gos

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See also: GoS and goç

Catalan[edit]

A dog (a Labrador)

Alternative forms[edit]

  • goç (old spelling)

Etymology[edit]

Perhaps from a call used for dogs.

Pronunciation[edit]

Noun[edit]

gos m ‎(plural gossos, feminine gossa)

  1. dog

Synonyms[edit]


Icelandic[edit]

Pronunciation[edit]

Noun[edit]

gos n ‎(genitive singular goss, nominative plural gos)

  1. (geology) eruption (of a geyser, volcano, etc.)
  2. soda

Declension[edit]

Synonyms[edit]

Derived terms[edit]

Anagrams[edit]


Irish[edit]

Pronunciation[edit]

  • IPA(key): /ɡɔsˠ/, /ɡəsˠ/

Preposition[edit]

gos ‎(plus dative, triggers no mutation)

  1. (archaic, otherwise rare) Alternative form of go ‎(until, up to) (used before the definite article)
    gos an lá inniu‎ ― up to today, until the present day

Usage notes[edit]

The preposition go ‎(until) is very rarely used before the definite article except in a few fixed phrases like gos an lá inniu. Otherwise, the synonym go dtí is usually used before the article.


Northern Sami[edit]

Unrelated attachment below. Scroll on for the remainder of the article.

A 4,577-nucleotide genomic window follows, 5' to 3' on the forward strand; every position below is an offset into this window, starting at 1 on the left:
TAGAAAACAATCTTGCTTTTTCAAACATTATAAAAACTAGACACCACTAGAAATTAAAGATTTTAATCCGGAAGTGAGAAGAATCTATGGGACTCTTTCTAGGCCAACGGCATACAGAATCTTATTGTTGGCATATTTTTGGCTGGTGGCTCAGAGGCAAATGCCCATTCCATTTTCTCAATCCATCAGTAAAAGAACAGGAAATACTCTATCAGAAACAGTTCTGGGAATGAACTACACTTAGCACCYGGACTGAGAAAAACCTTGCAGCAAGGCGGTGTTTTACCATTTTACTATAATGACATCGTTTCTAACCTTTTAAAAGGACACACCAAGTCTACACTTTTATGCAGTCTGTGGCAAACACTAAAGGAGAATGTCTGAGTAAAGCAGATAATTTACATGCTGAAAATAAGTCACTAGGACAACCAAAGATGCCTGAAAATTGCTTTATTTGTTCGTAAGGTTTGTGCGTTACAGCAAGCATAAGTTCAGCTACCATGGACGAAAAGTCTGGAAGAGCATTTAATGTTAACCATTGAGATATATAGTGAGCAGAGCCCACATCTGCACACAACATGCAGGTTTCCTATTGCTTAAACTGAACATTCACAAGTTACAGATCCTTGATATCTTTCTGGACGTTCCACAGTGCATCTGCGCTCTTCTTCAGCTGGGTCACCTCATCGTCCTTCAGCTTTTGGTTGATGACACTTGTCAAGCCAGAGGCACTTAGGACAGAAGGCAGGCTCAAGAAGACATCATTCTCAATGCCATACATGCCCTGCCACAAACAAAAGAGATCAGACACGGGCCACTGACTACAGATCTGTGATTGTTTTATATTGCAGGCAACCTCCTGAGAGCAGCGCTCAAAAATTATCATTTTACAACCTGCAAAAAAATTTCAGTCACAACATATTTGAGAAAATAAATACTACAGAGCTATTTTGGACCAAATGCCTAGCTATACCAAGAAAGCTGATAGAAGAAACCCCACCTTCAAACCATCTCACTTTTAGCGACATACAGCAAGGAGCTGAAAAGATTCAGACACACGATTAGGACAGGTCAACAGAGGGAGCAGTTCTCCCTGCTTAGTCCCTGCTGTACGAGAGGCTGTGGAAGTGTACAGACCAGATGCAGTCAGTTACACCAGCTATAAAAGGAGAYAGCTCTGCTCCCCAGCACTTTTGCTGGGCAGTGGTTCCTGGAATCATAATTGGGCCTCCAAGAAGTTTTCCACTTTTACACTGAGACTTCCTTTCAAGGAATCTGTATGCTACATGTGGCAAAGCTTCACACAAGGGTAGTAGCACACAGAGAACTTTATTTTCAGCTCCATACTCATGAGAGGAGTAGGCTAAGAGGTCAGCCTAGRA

Etymology[edit]

EB1911 - Volume 01 - Page 001 - 1.svg This entry lacks etymological information. If you are familiar with the origin of this term, please add it to the page per etymology instructions.

Adverb[edit]

gos

  1. (interrogative) where, in what place
  2. (interrogative) whence, from where
  3. (relative) where
  4. (relative) whence, from where

Occitan[edit]

Pronunciation[edit]

Noun[edit]

gos m (plural gosses)

  1. dog

Old English[edit]

Etymology[edit]

From Proto-Germanic *gans, from Proto-Indo-European *ǵʰans-.

Germanic cognates include Old Frisian gōs (West Frisian goes), Old Saxon gās (Low German Goos), Middle Dutch gans (Dutch gans), Old High German gans (German Gans), and Old Norse gás (Danish and Swedish gås).

Indo-European cognates include Avestan 𐬰𐬁 ‎(), Ancient Greek χήν ‎(khḗn), Latin ānser, Old Church Slavonic гѫсь ‎(gǫsĭ), Latvian zùoss, and Old Irish géis ‎(swan).

Pronunciation[edit]

Noun[edit]

gōs f

  1. goose
    • Exeter Book:
      Hwīlum iċ grǣde swā gōs.
      Sometimes I cry as a goose.

Declension[edit]

Descendants[edit]


Old Saxon[edit]

Noun[edit]

gos n

  1. Alternative form of gās

Slovene[edit]

Etymology[edit]

From Proto-Slavic *gǫsь, from Proto-Indo-European *ǵʰans-.

Pronunciation[edit]

Noun[edit]

gós f ‎(genitive gosí, nominative plural gosí)

  1. goose

Declension[edit]


Swedish[edit]

Noun[edit]

gos n (informal)

  1. cuddliness
  2. (action of) cuddling, snuggling

Declension[edit]


Zazaki[edit]

Noun[edit]

gos

  1. ear